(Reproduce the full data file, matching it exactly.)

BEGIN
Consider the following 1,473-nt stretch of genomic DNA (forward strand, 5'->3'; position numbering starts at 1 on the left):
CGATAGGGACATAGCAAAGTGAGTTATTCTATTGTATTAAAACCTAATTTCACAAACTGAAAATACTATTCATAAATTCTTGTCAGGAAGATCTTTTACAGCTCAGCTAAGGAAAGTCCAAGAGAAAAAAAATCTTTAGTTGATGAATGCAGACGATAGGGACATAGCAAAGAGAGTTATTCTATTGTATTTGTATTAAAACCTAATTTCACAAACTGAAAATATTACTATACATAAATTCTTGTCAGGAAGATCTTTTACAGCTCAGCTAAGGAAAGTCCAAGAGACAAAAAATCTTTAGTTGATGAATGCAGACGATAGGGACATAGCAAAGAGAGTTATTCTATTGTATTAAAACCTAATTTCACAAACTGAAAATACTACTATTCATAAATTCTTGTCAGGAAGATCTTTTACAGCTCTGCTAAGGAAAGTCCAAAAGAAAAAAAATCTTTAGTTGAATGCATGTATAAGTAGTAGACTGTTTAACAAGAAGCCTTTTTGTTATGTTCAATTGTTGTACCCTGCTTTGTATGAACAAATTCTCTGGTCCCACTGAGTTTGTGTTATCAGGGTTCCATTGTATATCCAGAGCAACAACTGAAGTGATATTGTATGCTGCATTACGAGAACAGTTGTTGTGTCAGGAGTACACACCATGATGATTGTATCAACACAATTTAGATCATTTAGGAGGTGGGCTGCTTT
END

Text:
Consider the following 1,473-nt stretch of genomic DNA (forward strand, 5'->3'; position numbering starts at 1 on the left):
CGATAGGGACATAGCAAAGTGAGTTATTCTATTGTATTAAAACCTAATTTCACAAACTGAAAATACTATTCATAAATTCTTGTCAGGAAGATCTTTTACAGCTCAGCTAAGGAAAGTCCAAGAGAAAAAAAATCTTTAGTTGATGAATGCAGACGATAGGGACATAGCAAAGAGAGTTATTCTATTGTATTTGTATTAAAACCTAATTTCACAAACTGAAAATATTACTATACATAAATTCTTGTCAGGAAGATCTTTTACAGCTCAGCTAAGGAAAGTCCAAGAGACAAAAAATCTTTAGTTGATGAATGCAGACGATAGGGACATAGCAAAGAGAGTTATTCTATTGTATTAAAACCTAATTTCACAAACTGAAAATACTACTATTCATAAATTCTTGTCAGGAAGATCTTTTACAGCTCTGCTAAGGAAAGTCCAAAAGAAAAAAAATCTTTAGTTGAATGCATGTATAAGTAGTAGACTGTTTAACAAGAAGCCTTTTTGTTATGTTCAATTGTTGTACCCTGCTTTGTATGAACAAATTCTCTGGTCCCACTGAGTTTGTGTTATCAGGGTTCCATTGTATATCCAGAGCAACAACTGAAGTGATATTGTATGCTGCATTACGAGAACAGTTGTTGTGTCAGGAGTACACACCATGATGATTGTATCAACACAATTTAGATCATTTAGGAGGTGGGCTGCTTT